If your answer wouldn't light up the eyes of a prospective client or command a vote of confidence from a satisfied past client, or -- worst of all -- if it doesn't grab you, then you've got a big problem. It's time to give some serious thought and even more serious effort to imagining and developing yourself as a brand."

    I brand my consulting company, Point 6 Consulting, amongst the best in the world. "But you work by yourself from home, how can you compete with McKinsey and the other famous consulting brands?" I hear you ask. I do it by delivering better reports than my clients receive from the bigger and better known brands. And by presenting myself in a way that is consistent with my brand: bold, accurate, unafraid of going against popular opinion if I have to, and having my predictions pan-out in reality. I use networking events to spread the message and I act with the confidence of the big brands.

    Please let me know what you think of the article.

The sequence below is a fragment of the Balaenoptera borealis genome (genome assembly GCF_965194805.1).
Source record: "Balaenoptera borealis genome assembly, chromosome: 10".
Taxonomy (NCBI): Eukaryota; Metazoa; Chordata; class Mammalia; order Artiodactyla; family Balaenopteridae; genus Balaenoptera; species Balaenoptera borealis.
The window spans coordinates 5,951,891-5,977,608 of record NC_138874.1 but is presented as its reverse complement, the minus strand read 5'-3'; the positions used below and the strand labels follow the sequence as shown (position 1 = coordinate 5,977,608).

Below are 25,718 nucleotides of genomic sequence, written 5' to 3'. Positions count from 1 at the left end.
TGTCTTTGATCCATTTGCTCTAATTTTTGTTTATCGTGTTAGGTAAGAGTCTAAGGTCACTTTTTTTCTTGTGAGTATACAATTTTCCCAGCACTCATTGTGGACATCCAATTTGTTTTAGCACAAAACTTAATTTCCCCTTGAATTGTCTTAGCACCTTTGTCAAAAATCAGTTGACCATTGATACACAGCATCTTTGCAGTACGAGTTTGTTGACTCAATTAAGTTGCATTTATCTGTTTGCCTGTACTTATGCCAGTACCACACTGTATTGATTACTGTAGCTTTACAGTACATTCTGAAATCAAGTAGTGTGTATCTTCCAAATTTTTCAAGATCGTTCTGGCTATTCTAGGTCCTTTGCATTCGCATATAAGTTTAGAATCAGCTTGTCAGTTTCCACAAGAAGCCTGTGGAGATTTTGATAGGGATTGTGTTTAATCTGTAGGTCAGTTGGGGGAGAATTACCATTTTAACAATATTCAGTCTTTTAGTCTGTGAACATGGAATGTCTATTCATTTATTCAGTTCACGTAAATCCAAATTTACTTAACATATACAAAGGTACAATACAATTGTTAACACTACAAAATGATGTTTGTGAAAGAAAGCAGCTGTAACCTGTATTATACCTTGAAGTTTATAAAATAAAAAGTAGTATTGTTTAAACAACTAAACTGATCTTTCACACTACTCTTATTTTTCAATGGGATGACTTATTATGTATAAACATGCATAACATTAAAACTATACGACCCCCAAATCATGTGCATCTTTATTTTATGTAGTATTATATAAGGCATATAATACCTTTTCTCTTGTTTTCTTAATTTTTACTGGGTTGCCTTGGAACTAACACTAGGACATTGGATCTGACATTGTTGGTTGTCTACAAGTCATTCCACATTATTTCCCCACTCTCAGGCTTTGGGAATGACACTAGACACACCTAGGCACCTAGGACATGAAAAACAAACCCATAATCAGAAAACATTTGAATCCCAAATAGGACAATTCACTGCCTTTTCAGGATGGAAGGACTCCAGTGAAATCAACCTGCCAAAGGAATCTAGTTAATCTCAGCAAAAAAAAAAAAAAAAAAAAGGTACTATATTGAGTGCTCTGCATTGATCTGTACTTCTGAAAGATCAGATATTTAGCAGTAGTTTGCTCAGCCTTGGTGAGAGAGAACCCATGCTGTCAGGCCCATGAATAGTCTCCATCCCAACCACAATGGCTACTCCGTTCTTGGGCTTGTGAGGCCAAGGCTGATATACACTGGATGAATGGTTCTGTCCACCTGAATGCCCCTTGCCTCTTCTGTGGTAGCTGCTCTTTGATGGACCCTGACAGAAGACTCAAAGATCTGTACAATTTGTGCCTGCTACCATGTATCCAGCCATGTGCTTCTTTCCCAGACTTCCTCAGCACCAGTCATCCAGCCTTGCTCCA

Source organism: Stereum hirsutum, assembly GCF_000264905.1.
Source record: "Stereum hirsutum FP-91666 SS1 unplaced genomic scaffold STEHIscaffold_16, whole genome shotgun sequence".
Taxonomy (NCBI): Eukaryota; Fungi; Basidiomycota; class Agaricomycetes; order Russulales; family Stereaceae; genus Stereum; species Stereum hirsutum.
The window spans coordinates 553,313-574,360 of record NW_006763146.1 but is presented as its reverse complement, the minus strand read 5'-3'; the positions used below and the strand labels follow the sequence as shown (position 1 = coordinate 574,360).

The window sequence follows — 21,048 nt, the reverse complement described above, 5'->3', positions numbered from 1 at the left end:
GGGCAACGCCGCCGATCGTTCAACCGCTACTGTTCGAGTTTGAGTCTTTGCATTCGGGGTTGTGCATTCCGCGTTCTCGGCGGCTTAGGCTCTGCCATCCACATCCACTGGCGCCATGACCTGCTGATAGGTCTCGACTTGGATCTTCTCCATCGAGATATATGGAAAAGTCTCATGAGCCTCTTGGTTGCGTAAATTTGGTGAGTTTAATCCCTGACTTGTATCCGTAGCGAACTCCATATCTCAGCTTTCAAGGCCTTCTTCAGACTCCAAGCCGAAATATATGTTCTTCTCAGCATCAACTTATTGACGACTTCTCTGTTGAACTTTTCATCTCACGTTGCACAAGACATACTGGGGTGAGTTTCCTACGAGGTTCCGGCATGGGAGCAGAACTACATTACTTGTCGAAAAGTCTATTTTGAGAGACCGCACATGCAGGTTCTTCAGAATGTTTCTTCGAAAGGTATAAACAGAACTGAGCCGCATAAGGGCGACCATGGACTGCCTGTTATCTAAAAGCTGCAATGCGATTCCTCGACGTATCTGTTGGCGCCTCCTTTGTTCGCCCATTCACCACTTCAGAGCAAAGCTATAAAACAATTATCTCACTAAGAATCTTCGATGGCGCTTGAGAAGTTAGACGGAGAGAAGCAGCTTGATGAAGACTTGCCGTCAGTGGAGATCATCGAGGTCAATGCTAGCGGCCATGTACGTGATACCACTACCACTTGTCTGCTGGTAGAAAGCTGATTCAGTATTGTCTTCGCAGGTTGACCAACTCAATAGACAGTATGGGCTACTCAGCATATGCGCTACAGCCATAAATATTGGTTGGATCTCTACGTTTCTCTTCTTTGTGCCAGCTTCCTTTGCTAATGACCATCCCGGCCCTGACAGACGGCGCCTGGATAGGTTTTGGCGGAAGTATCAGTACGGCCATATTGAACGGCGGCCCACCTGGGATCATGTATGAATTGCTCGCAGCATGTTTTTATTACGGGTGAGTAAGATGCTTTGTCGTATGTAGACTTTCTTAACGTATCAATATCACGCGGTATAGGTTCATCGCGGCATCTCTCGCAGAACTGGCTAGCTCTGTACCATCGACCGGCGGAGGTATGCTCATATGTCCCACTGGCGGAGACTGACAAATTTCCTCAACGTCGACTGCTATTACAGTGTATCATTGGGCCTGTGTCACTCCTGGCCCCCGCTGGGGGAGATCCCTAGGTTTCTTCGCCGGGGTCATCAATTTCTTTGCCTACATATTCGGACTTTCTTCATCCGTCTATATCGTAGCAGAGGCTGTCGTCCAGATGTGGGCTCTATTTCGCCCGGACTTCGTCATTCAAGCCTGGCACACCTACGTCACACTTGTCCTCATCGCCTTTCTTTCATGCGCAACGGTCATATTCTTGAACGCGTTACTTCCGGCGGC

http://www.fastcompany.com/magazine/10/brandyou.html

    Thank you for your kind comments and support. I hope to hear from you soon!

    Cathy

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  3. Hi Cathy
    I find social interaction quite difficult and am quite introverted. I've found in the past that attending events where I need to 'network' has been like a chore to grin and bear until it's over! I'm going to try to utilise your points next time I need to network and hopefully planning ahead will mean I enjoy it a lot more!

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  4. Hi Melanie